TL;DR: A team from Japan has created the largest diamond storage device ever, able to hold up to 25 exabytes. Although intended for use as quantum memory, the 2-inch diamond wafer is notable for being usable even at room temperature. The company manufacturing it plans to commercialize it next year.
Japanese researchers, alongside a company specializing in industrial jewel components, have developed a new method of mass-producing 2-inch diamond wafers. Dubbed Kenzan Diamonds, these could be used to store up to 25 exabytes of data, which is 25 million terabytes or the equivalent of 1 billion Blu-Ray discs.
Unfortunately, these diamond wafers won't be replacing the SSDs in our PCs anytime soon as they act as quantum memory. It uses a defect in diamond, called the nitrogen-vacancy center, to store a quantum bit.
This defect allows researchers to read out the specific spin of an electron. It's notable because these diamond qubits can be used even at room temperature, not just under the cryogenic conditions that quantum computers usually require.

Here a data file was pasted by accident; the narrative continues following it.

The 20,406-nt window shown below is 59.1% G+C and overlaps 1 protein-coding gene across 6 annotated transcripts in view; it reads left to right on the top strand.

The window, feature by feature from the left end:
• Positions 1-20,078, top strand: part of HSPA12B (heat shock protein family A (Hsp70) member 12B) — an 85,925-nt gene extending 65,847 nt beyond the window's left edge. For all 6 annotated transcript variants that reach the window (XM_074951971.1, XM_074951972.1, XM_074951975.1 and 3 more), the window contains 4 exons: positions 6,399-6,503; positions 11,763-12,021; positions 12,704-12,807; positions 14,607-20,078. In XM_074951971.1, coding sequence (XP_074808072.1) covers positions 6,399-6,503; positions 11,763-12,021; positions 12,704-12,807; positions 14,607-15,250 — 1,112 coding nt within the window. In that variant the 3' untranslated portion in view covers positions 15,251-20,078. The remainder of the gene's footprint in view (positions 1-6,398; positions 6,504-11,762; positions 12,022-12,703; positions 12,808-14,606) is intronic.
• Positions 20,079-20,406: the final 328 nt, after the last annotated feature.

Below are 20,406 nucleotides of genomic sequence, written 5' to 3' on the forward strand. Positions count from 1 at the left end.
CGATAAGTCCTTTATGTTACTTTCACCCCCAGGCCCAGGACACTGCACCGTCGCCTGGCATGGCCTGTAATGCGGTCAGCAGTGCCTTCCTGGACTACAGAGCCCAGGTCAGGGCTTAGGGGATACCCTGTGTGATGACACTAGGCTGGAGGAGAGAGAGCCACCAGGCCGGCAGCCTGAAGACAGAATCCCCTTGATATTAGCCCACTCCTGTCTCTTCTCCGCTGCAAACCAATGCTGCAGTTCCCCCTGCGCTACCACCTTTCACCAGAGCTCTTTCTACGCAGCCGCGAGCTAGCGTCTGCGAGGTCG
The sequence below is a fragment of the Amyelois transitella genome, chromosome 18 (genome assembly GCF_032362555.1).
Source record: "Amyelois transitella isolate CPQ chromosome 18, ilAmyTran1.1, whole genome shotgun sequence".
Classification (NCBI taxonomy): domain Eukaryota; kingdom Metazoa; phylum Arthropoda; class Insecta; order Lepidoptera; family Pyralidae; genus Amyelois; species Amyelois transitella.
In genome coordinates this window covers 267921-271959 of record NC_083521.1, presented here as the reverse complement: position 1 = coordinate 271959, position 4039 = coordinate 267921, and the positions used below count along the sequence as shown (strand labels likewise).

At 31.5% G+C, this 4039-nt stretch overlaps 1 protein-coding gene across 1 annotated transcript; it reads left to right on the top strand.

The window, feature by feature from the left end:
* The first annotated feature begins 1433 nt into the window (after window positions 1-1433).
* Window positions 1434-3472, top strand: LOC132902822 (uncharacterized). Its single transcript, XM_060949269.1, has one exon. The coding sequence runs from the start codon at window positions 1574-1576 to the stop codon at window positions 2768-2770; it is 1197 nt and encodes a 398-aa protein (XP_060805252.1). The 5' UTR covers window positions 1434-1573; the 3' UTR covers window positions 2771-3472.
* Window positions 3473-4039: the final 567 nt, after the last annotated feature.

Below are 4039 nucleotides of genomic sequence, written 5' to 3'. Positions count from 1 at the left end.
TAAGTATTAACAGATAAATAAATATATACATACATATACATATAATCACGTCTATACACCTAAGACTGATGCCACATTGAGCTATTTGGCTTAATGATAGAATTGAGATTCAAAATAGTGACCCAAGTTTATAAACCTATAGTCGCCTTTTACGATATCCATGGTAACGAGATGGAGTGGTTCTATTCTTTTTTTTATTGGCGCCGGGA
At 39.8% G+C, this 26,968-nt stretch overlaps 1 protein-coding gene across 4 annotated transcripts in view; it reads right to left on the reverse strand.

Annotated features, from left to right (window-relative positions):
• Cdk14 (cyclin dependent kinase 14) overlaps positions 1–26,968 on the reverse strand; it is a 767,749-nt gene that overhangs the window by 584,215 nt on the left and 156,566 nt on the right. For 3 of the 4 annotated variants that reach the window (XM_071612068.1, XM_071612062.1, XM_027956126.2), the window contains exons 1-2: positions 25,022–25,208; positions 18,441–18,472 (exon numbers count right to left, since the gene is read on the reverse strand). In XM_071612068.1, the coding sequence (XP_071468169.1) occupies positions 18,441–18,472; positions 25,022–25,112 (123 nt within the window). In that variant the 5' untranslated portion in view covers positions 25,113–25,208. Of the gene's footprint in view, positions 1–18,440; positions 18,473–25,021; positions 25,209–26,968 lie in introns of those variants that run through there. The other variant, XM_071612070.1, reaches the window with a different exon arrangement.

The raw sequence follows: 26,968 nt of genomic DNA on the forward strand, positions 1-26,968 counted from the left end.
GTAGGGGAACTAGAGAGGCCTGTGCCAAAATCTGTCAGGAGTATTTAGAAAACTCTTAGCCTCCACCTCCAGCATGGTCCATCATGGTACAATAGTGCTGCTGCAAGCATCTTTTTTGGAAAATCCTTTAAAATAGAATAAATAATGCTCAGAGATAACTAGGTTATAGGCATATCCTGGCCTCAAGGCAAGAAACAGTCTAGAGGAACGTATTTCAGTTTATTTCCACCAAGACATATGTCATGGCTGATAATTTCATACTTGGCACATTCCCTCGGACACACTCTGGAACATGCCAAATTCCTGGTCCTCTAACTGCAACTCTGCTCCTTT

Previously, a diamond wafer with the necessary purity for quantum computing applications was limited to just a 4mm square. Attempting to manufacture bigger wafers would introduce higher levels of nitrogen impurities, rendering them useless.
Researchers from Saga University teamed up with Adamant Namiki Precision Jewel Co. to solve this problem. Using a process called step flow growth, they grow the diamonds on a sapphire substrate coated with an iridium film. They claim this new method makes it cheaper to produce the diamonds while minimizing nitrogen absorption, keeping it below three parts per billion.
The company plans to introduce Kenzan Diamond wafers commercially next year, and it is already working on developing 4-inch wafers.